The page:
That evening Pelletieri spoke with Schragger at a testimonial dinner. Pelletieri told Schragger that he had spoken to Stein and would bring him to into the office in the morning. Pelletieri asked Schragger if Stein was a "target." Schragger responded that "it was possible that he was a target", but did not tell Pelletieri that complaints had been prepared.
On May 24, the next morning, after briefly conferring with each other, Stein and Pelletieri went to Assistant Prosecutor Richard Altman's office. Altman had conducted the entire investigation into the Gordon robbery. At the time of this meeting with Stein, Altman had concluded that Stein was involved in attempted obstruction of justice and was guilty of the original conspiracy to steal money from Gordon. His "primary purpose" was
to bring him in and to see if I could elicit from him a voluntary confession that would be admissible in the Court of Law, and the reason why I was doing that at that time is that he was a prominent figure in the community. He was an attorney * * * I did not want to be in a position where the Mercer County Prosecutor's Office indicted a man, and we did not have a strong case. So, I, one of the reasons that I wanted to bring him in, in the event to obtain a confession which I believed would be voluntary and admissible in a court of law.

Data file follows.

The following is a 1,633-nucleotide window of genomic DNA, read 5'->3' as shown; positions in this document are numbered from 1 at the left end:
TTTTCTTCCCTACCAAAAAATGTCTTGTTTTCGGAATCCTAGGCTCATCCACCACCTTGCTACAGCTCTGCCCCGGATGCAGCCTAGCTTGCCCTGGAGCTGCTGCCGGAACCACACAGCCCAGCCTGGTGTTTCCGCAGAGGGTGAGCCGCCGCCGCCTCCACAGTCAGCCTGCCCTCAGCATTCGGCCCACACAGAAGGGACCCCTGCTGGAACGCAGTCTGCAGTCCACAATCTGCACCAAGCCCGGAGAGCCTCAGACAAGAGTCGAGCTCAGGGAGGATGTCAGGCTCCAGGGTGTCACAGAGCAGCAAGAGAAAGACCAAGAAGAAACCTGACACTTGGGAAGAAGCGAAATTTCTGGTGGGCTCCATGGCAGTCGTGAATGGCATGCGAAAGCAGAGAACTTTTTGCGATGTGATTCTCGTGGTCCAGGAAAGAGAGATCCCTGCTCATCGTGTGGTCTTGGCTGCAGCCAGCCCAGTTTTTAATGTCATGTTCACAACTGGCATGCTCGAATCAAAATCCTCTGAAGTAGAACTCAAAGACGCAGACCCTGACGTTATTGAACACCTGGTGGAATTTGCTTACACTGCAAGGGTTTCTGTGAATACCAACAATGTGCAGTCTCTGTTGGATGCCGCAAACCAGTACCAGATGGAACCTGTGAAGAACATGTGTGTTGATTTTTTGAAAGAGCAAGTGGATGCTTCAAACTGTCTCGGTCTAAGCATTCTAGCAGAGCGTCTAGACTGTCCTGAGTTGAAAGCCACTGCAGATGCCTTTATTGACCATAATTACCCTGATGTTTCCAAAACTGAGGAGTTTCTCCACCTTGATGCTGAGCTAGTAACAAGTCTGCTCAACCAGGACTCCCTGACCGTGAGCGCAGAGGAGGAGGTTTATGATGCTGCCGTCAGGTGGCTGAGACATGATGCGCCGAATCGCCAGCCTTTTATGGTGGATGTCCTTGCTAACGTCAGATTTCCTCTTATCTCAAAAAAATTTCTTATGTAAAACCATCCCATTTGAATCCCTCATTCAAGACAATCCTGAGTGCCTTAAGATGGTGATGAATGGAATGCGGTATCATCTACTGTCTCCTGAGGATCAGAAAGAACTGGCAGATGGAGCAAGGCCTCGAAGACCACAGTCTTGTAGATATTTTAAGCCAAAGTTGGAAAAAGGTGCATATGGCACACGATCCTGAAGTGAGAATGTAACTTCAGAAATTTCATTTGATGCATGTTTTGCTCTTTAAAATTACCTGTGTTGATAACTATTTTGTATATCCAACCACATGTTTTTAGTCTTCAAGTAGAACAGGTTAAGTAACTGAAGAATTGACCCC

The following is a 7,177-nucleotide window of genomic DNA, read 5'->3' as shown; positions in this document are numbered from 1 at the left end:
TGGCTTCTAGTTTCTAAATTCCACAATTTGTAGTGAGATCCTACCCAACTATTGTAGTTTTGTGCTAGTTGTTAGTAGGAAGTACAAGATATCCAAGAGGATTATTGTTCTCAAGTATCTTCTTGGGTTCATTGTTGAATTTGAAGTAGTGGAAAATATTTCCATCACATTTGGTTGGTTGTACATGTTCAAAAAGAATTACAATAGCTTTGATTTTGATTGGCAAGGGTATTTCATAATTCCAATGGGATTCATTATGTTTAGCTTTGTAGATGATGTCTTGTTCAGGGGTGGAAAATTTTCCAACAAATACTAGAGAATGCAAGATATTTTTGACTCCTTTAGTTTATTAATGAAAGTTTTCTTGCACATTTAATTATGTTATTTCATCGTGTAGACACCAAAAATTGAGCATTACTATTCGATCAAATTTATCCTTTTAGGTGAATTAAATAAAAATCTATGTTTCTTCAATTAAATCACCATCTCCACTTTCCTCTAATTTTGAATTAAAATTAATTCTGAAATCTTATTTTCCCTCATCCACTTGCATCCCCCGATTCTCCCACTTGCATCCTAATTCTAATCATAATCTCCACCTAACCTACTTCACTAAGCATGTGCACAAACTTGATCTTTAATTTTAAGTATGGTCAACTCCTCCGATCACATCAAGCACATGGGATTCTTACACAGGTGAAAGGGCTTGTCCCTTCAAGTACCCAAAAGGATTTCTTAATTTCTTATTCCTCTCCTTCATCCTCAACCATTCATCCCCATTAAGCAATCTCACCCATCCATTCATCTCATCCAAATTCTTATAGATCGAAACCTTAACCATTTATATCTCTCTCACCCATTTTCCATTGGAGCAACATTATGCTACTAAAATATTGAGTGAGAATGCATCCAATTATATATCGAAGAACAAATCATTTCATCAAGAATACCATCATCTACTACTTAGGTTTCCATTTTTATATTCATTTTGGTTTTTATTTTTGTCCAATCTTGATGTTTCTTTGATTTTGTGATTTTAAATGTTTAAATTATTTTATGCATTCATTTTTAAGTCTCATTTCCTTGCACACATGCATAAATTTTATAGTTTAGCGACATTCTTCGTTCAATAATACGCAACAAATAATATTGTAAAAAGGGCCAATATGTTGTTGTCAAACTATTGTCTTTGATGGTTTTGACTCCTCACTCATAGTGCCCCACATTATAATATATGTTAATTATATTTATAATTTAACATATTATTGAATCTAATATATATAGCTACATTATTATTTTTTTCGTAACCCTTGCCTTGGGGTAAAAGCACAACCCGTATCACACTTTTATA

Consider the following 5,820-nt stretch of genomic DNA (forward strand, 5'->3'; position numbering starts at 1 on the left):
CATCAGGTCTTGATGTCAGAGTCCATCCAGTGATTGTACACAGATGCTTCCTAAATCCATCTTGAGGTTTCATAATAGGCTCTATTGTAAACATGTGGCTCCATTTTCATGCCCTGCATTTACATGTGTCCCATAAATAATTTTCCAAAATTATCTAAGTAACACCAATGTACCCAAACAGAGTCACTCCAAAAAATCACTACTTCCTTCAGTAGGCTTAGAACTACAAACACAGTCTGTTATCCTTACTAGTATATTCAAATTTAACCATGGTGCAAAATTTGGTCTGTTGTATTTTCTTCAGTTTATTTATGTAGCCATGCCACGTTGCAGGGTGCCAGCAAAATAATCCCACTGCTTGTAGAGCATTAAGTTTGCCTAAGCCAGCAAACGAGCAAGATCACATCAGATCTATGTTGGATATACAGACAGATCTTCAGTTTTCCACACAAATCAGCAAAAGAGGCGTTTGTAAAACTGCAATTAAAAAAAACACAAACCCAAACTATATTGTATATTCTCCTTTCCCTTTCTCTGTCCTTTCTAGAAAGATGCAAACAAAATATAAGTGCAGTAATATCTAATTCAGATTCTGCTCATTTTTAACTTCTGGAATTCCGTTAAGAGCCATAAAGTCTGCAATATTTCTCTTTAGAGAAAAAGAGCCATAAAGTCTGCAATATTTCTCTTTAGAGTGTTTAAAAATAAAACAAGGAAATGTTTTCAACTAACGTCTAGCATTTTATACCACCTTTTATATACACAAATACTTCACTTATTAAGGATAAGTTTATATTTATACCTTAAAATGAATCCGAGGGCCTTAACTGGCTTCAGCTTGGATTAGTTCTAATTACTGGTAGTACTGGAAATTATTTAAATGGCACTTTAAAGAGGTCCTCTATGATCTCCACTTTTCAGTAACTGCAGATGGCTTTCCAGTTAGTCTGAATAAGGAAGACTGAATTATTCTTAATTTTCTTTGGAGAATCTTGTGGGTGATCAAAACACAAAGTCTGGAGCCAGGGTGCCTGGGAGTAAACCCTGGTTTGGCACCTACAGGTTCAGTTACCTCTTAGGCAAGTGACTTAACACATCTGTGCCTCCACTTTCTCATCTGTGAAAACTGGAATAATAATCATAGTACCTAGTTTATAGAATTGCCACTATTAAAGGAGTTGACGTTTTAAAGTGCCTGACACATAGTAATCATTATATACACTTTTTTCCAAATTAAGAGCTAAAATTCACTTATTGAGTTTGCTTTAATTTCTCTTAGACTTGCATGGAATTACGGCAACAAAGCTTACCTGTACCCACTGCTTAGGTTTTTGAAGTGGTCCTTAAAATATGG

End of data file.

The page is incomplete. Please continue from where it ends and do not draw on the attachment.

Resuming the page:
Altman's secondary purpose was to give Stein an opportunity to explain and to obtain his cooperation.
Altman had set up a recording device that, unknown to Pelletieri and Stein, taped the entire conversation in his office that morning. Present at the meeting were Altman, Sergeant Logan, Pelletieri and defendant.
Pelletieri asked Altman what he wanted with defendant, saying "I'm here as a friend of his not as an attorney." Altman answered that "it's hard to distinguish between friend and attorney at this moment," and stated,
what I had to tell Mr. Stein, I preferred to tell him in private and what I have to tell him I think is for his own welfare, his own best interests * * *. I mean that I am going to tell him something rather than to ask him to tell me something.
Pelletieri objected to this "rather unusual procedure." He stated that Schragger had informed him that Stein might be a "target."
He further stated that because of this, he would represent Stein and did not represent anybody else in the case "as of now that I know of"; that he would not represent Testa, although Testa had asked him for such representation, and that he would not represent Pontani even though he had already spoken to Pontani. Altman said that he understood that Pelletieri was also representing Tassone. Pelletieri stated that he represented Tassone in another matter, a false swearing case, and asked what Tassone was charged with in connection with defendant. Altman said that Tassone was charged with everything Testa was. He also stated that his interest in Stein was different from that in Tassone, Pontani, Farinella and Fioravanti, since Stein was an attorney and the others were ...